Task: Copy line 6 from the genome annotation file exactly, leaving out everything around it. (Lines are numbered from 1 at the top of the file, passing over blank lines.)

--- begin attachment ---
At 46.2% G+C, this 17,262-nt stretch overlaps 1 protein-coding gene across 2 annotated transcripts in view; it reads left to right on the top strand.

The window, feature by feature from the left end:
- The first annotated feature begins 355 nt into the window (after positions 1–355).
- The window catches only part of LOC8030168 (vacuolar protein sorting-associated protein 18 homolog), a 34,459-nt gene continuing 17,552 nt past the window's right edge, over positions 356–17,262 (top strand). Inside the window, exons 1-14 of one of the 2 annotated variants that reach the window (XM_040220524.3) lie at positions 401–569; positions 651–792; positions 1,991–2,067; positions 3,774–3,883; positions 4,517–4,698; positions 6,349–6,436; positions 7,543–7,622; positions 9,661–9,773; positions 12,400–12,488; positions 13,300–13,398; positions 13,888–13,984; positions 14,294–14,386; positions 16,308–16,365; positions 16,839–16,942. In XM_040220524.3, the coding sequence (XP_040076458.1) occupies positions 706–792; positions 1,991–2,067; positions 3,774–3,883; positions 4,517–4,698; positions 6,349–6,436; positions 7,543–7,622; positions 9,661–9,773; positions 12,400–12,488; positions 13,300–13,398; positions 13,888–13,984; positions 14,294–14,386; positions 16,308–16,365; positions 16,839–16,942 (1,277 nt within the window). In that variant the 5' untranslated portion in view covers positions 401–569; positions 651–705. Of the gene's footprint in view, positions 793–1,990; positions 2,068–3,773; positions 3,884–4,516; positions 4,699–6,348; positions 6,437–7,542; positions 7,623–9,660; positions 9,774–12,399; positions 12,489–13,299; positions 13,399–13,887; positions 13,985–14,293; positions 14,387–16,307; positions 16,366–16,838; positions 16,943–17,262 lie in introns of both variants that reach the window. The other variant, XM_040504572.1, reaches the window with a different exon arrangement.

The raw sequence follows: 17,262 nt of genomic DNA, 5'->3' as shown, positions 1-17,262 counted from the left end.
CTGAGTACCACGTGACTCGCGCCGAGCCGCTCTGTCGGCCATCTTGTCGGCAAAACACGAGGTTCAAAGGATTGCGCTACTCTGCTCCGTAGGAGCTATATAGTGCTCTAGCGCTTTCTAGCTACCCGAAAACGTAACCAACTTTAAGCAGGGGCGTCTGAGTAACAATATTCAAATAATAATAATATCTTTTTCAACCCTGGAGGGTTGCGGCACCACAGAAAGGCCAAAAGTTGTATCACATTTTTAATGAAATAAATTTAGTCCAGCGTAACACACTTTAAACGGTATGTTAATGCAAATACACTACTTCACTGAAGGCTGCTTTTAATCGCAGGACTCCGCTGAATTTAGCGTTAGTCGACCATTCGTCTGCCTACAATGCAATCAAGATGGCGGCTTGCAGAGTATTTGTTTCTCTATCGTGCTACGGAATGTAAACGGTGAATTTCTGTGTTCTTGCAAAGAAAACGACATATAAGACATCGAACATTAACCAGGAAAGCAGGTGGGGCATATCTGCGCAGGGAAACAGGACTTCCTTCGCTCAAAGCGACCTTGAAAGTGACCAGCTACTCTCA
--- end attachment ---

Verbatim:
CTGAGTACCACGTGACTCGCGCCGAGCCGCTCTGTCGGCCATCTTGTCGGCAAAACACGAGGTTCAAAGGATTGCGCTACTCTGCTCCGTAGGAGCTATATAGTGCTCTAGCGCTTTCTAGCTACCCGAAAACGTAACCAACTTTAAGCAGGGGCGTCTGAGTAACAATATTCAAATAATAATAATATCTTTTTCAACCCTGGAGGGTTGCGGCACCACAGAAAGGCCAAAAGTTGTATCACATTTTTAATGAAATAAATTTAGTCCAGCGTAACACACTTTAAACGGTATGTTAATGCAAATACACTACTTCACTGAAGGCTGCTTTTAATCGCAGGACTCCGCTGAATTTAGCGTTAGTCGACCATTCGTCTGCCTACAATGCAATCAAGATGGCGGCTTGCAGAGTATTTGTTTCTCTATCGTGCTACGGAATGTAAACGGTGAATTTCTGTGTTCTTGCAAAGAAAACGACATATAAGACATCGAACATTAACCAGGAAAGCAGGTGGGGCATATCTGCGCAGGGAAACAGGACTTCCTTCGCTCAAAGCGACCTTGAAAGTGACCAGCTACTCTCA